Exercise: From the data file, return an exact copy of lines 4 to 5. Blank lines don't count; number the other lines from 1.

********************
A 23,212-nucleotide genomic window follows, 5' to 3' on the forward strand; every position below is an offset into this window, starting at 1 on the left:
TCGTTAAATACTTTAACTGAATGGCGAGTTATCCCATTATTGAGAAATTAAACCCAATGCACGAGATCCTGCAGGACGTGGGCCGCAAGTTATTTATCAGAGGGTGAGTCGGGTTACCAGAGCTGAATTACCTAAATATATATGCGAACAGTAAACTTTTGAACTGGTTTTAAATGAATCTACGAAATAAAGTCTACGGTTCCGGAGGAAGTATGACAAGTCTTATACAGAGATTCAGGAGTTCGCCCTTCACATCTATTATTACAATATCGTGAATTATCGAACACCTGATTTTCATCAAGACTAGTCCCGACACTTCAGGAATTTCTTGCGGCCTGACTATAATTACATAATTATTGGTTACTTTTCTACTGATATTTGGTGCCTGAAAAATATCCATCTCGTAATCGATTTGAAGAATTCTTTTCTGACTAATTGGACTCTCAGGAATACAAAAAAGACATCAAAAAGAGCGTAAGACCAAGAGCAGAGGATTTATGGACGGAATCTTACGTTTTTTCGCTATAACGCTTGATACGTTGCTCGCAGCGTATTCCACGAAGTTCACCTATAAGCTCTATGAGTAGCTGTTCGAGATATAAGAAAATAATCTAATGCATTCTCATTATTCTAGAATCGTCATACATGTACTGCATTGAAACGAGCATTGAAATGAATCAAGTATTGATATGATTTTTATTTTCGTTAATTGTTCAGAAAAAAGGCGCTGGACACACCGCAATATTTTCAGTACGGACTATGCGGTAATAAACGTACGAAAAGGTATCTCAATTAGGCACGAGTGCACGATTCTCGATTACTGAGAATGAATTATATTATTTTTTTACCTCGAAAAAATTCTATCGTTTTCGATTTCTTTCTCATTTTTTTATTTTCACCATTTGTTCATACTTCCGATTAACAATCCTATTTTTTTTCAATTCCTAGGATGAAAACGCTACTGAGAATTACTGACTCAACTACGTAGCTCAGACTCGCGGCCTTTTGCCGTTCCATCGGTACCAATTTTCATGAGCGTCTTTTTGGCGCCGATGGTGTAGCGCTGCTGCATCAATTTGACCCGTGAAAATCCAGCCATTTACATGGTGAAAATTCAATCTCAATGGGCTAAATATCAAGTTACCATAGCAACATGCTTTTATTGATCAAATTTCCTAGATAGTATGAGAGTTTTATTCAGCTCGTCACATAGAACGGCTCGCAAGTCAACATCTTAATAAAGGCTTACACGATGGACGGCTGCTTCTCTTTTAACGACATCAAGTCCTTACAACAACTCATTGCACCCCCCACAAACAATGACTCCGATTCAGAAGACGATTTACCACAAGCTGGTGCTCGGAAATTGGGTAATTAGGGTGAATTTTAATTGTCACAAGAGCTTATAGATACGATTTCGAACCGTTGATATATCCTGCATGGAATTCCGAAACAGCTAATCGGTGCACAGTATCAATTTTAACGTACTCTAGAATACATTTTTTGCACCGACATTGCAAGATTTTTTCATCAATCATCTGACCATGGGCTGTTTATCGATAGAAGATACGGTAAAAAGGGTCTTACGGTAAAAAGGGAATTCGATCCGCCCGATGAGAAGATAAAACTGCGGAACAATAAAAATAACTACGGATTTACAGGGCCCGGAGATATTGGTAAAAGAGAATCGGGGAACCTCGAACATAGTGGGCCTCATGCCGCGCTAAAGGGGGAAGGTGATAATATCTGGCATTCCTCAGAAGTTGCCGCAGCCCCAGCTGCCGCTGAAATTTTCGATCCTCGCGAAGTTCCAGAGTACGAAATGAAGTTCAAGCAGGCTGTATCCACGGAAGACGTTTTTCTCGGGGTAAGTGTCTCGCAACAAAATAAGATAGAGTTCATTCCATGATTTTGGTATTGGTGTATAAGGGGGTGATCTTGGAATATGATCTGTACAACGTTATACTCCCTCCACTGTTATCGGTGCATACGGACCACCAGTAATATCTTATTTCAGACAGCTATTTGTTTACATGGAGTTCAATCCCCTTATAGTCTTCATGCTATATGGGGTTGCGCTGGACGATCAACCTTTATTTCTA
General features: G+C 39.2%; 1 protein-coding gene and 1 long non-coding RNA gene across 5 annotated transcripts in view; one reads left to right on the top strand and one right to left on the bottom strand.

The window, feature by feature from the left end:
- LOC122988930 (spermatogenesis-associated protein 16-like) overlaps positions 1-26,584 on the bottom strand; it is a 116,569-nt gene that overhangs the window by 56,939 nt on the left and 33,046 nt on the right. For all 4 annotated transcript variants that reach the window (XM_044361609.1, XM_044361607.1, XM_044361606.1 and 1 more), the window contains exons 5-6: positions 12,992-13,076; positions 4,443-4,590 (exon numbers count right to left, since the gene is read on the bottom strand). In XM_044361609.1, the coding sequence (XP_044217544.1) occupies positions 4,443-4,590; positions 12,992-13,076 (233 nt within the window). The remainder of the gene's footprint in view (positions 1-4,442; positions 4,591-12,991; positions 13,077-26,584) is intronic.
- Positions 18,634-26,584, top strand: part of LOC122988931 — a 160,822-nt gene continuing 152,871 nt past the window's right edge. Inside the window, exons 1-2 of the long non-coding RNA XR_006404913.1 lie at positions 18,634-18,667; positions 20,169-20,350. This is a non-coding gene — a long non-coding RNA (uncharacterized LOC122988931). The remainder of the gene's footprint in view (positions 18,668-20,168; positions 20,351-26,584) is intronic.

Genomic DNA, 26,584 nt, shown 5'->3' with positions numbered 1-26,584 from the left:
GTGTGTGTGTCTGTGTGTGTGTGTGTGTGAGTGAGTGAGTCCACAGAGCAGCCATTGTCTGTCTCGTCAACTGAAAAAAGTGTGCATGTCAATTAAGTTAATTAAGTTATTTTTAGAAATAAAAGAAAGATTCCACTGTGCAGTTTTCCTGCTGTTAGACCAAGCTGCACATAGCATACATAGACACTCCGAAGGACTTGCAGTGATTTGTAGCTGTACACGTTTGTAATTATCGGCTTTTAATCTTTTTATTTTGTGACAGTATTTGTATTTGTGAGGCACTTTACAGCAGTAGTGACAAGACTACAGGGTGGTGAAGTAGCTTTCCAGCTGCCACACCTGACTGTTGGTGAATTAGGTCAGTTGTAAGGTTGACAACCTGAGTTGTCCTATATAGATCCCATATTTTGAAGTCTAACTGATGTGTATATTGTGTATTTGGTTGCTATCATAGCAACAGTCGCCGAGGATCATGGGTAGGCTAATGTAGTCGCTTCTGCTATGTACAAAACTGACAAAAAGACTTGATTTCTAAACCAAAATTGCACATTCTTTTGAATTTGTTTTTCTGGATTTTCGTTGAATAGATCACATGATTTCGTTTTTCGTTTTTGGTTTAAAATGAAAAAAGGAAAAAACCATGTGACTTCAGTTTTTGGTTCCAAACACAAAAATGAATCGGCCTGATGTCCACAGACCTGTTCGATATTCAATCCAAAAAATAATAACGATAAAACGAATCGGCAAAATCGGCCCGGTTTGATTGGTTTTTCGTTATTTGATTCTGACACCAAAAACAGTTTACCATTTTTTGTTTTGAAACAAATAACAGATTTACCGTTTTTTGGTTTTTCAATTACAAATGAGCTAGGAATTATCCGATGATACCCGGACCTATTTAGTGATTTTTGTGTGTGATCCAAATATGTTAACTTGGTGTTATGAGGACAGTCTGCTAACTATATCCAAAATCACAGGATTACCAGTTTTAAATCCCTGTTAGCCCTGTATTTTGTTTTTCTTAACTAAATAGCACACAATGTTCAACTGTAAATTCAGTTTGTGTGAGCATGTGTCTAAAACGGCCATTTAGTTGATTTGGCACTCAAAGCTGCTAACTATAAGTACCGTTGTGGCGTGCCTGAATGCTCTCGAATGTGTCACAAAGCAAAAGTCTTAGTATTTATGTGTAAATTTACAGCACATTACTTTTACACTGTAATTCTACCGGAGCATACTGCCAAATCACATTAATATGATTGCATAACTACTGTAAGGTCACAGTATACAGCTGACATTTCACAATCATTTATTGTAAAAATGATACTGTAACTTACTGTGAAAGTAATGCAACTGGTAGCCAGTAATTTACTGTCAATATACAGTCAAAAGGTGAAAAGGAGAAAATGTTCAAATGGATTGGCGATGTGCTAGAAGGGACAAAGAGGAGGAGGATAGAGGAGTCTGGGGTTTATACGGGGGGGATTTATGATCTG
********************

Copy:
The window, feature by feature from the left end:
- LOC122988930 (spermatogenesis-associated protein 16-like) overlaps positions 1-26,584 on the bottom strand; it is a 116,569-nt gene that overhangs the window by 56,939 nt on the left and 33,046 nt on the right. For all 4 annotated transcript variants that reach the window (XM_044361609.1, XM_044361607.1, XM_044361606.1 and 1 more), the window contains exons 5-6: positions 12,992-13,076; positions 4,443-4,590 (exon numbers count right to left, since the gene is read on the bottom strand). In XM_044361609.1, the coding sequence (XP_044217544.1) occupies positions 4,443-4,590; positions 12,992-13,076 (233 nt within the window). The remainder of the gene's footprint in view (positions 1-4,442; positions 4,591-12,991; positions 13,077-26,584) is intronic.